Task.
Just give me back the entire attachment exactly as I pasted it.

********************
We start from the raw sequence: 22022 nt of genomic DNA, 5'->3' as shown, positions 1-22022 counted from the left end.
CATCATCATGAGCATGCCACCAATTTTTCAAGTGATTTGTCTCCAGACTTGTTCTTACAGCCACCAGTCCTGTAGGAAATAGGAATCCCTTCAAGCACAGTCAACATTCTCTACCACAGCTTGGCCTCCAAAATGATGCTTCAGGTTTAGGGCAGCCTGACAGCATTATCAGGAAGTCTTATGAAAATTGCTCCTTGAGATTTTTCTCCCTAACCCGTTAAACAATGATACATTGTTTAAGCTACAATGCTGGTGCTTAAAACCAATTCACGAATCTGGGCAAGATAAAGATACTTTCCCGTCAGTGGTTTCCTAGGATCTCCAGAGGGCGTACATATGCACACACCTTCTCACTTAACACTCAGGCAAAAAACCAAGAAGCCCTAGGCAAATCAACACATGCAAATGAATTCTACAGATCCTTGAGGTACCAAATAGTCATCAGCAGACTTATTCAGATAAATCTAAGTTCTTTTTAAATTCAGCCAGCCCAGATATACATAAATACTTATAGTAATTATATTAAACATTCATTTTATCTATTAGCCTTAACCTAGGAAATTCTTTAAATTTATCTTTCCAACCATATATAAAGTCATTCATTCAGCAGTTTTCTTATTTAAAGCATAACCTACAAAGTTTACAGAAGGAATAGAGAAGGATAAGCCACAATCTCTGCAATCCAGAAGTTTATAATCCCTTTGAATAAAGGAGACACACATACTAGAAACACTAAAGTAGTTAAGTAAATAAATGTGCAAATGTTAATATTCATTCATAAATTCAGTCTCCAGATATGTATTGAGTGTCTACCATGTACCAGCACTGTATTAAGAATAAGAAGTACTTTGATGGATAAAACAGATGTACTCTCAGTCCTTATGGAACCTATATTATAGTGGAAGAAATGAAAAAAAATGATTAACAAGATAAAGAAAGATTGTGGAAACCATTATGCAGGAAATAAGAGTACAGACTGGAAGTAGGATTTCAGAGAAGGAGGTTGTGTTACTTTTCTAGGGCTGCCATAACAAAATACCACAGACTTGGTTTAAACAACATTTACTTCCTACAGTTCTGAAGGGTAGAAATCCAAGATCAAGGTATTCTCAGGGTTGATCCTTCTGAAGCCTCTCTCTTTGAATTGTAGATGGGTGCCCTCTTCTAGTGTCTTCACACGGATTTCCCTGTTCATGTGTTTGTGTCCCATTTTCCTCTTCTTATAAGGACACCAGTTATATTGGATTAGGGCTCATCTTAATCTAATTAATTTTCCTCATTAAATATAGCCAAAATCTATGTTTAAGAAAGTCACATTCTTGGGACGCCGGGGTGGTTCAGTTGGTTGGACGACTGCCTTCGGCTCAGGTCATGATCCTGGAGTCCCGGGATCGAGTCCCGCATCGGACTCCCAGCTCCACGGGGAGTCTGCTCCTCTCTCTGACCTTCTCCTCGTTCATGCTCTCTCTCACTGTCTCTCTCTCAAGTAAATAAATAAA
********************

We start from the raw sequence: 22022 nt of genomic DNA, 5'->3' as shown, positions 1-22022 counted from the left end.
CATCATCATGAGCATGCCACCAATTTTTCAAGTGATTTGTCTCCAGACTTGTTCTTACAGCCACCAGTCCTGTAGGAAATAGGAATCCCTTCAAGCACAGTCAACATTCTCTACCACAGCTTGGCCTCCAAAATGATGCTTCAGGTTTAGGGCAGCCTGACAGCATTATCAGGAAGTCTTATGAAAATTGCTCCTTGAGATTTTTCTCCCTAACCCGTTAAACAATGATACATTGTTTAAGCTACAATGCTGGTGCTTAAAACCAATTCACGAATCTGGGCAAGATAAAGATACTTTCCCGTCAGTGGTTTCCTAGGATCTCCAGAGGGCGTACATATGCACACACCTTCTCACTTAACACTCAGGCAAAAAACCAAGAAGCCCTAGGCAAATCAACACATGCAAATGAATTCTACAGATCCTTGAGGTACCAAATAGTCATCAGCAGACTTATTCAGATAAATCTAAGTTCTTTTTAAATTCAGCCAGCCCAGATATACATAAATACTTATAGTAATTATATTAAACATTCATTTTATCTATTAGCCTTAACCTAGGAAATTCTTTAAATTTATCTTTCCAACCATATATAAAGTCATTCATTCAGCAGTTTTCTTATTTAAAGCATAACCTACAAAGTTTACAGAAGGAATAGAGAAGGATAAGCCACAATCTCTGCAATCCAGAAGTTTATAATCCCTTTGAATAAAGGAGACACACATACTAGAAACACTAAAGTAGTTAAGTAAATAAATGTGCAAATGTTAATATTCATTCATAAATTCAGTCTCCAGATATGTATTGAGTGTCTACCATGTACCAGCACTGTATTAAGAATAAGAAGTACTTTGATGGATAAAACAGATGTACTCTCAGTCCTTATGGAACCTATATTATAGTGGAAGAAATGAAAAAAAATGATTAACAAGATAAAGAAAGATTGTGGAAACCATTATGCAGGAAATAAGAGTACAGACTGGAAGTAGGATTTCAGAGAAGGAGGTTGTGTTACTTTTCTAGGGCTGCCATAACAAAATACCACAGACTTGGTTTAAACAACATTTACTTCCTACAGTTCTGAAGGGTAGAAATCCAAGATCAAGGTATTCTCAGGGTTGATCCTTCTGAAGCCTCTCTCTTTGAATTGTAGATGGGTGCCCTCTTCTAGTGTCTTCACACGGATTTCCCTGTTCATGTGTTTGTGTCCCATTTTCCTCTTCTTATAAGGACACCAGTTATATTGGATTAGGGCTCATCTTAATCTAATTAATTTTCCTCATTAAATATAGCCAAAATCTATGTTTAAGAAAGTCACATTCTTGGGACGCCGGGGTGGTTCAGTTGGTTGGACGACTGCCTTCGGCTCAGGTCATGATCCTGGAGTCCCGGGATCGAGTCCCGCATCGGACTCCCAGCTCCACGGGGAGTCTGCTCCTCTCTCTGACCTTCTCCTCGTTCATGCTCTCTCTCACTGTCTCTCTCTCAAGTAAATAAATAAA